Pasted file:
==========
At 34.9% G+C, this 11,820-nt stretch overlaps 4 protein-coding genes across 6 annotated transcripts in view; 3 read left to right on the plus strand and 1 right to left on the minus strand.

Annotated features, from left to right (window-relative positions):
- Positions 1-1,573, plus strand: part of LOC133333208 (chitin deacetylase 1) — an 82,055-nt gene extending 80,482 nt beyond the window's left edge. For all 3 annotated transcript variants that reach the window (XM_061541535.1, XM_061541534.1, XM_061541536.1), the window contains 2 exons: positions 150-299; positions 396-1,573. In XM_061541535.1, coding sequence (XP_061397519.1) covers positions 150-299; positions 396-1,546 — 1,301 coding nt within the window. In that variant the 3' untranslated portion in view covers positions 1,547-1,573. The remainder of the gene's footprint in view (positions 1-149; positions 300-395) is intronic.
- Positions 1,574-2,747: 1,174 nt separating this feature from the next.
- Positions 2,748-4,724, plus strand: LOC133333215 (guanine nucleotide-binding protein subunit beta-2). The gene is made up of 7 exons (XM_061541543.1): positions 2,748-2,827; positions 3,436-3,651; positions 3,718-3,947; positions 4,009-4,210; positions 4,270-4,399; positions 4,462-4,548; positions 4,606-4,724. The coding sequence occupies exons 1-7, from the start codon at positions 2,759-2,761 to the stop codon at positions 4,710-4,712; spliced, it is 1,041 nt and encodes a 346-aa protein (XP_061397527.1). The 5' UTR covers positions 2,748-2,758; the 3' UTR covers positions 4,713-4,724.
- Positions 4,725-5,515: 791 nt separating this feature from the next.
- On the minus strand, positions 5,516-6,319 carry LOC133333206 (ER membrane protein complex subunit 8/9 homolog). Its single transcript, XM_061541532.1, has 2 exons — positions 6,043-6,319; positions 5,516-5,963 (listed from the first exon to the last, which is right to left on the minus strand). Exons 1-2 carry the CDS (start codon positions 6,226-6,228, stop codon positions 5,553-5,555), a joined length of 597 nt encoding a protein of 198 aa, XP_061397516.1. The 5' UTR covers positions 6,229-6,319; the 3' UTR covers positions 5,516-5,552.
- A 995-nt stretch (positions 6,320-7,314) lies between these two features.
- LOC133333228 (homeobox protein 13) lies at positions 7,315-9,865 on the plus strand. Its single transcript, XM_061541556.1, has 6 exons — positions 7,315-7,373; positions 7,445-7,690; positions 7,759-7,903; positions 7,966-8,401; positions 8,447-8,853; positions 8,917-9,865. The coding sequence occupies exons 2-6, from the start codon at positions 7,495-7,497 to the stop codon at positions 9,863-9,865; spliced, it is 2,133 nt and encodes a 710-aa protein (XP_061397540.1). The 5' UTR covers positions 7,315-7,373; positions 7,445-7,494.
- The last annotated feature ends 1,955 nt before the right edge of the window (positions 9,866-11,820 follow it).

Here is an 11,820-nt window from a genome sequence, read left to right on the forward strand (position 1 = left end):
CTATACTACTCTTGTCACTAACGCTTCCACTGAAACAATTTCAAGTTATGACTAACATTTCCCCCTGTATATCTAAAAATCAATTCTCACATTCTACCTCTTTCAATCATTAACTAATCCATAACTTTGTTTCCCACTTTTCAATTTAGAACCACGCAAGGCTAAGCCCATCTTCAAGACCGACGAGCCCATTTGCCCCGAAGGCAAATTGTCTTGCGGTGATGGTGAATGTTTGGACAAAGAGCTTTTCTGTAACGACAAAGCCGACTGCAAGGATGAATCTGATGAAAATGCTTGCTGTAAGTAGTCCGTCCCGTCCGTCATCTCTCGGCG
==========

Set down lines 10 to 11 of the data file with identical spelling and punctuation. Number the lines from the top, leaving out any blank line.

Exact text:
- The last annotated feature ends 1,955 nt before the right edge of the window (positions 9,866-11,820 follow it).

Here is an 11,820-nt window from a genome sequence, read left to right on the forward strand (position 1 = left end):